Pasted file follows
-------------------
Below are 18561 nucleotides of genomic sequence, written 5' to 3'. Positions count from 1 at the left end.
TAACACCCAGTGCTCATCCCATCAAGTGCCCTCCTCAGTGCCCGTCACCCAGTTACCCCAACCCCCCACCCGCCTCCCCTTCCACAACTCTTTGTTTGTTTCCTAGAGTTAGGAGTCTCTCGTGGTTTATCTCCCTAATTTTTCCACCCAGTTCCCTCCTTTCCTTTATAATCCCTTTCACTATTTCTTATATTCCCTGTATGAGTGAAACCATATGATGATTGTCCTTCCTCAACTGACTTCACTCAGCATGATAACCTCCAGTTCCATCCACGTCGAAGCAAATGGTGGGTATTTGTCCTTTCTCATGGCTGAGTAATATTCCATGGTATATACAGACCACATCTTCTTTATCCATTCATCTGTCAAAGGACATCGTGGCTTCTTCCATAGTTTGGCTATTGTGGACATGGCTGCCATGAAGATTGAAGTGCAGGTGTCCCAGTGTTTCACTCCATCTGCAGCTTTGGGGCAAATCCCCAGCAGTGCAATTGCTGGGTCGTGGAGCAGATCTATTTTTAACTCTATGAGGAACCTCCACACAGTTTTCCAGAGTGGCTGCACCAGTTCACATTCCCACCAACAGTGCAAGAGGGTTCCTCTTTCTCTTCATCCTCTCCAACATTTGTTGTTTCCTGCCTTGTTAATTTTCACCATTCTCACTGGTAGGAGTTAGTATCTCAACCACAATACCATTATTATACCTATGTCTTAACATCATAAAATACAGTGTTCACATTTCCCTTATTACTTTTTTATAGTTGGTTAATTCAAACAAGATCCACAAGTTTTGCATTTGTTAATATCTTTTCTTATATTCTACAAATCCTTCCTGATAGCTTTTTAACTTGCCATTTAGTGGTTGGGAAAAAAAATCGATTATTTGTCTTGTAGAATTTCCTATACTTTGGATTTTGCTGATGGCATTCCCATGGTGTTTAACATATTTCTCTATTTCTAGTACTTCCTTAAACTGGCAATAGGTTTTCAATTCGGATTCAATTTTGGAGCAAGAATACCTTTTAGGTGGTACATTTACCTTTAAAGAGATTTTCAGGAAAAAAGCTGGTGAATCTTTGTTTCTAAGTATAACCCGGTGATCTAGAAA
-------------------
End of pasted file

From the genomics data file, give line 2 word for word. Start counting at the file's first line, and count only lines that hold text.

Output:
TAACACCCAGTGCTCATCCCATCAAGTGCCCTCCTCAGTGCCCGTCACCCAGTTACCCCAACCCCCCACCCGCCTCCCCTTCCACAACTCTTTGTTTGTTTCCTAGAGTTAGGAGTCTCTCGTGGTTTATCTCCCTAATTTTTCCACCCAGTTCCCTCCTTTCCTTTATAATCCCTTTCACTATTTCTTATATTCCCTGTATGAGTGAAACCATATGATGATTGTCCTTCCTCAACTGACTTCACTCAGCATGATAACCTCCAGTTCCATCCACGTCGAAGCAAATGGTGGGTATTTGTCCTTTCTCATGGCTGAGTAATATTCCATGGTATATACAGACCACATCTTCTTTATCCATTCATCTGTCAAAGGACATCGTGGCTTCTTCCATAGTTTGGCTATTGTGGACATGGCTGCCATGAAGATTGAAGTGCAGGTGTCCCAGTGTTTCACTCCATCTGCAGCTTTGGGGCAAATCCCCAGCAGTGCAATTGCTGGGTCGTGGAGCAGATCTATTTTTAACTCTATGAGGAACCTCCACACAGTTTTCCAGAGTGGCTGCACCAGTTCACATTCCCACCAACAGTGCAAGAGGGTTCCTCTTTCTCTTCATCCTCTCCAACATTTGTTGTTTCCTGCCTTGTTAATTTTCACCATTCTCACTGGTAGGAGTTAGTATCTCAACCACAATACCATTATTATACCTATGTCTTAACATCATAAAATACAGTGTTCACATTTCCCTTATTACTTTTTTATAGTTGGTTAATTCAAACAAGATCCACAAGTTTTGCATTTGTTAATATCTTTTCTTATATTCTACAAATCCTTCCTGATAGCTTTTTAACTTGCCATTTAGTGGTTGGGAAAAAAAATCGATTATTTGTCTTGTAGAATTTCCTATACTTTGGATTTTGCTGATGGCATTCCCATGGTGTTTAACATATTTCTCTATTTCTAGTACTTCCTTAAACTGGCAATAGGTTTTCAATTCGGATTCAATTTTGGAGCAAGAATACCTTTTAGGTGGTACATTTACCTTTAAAGAGATTTTCAGGAAAAAAGCTGGTGAATCTTTGTTTCTAAGTATAACCCGGTGATCTAGAAA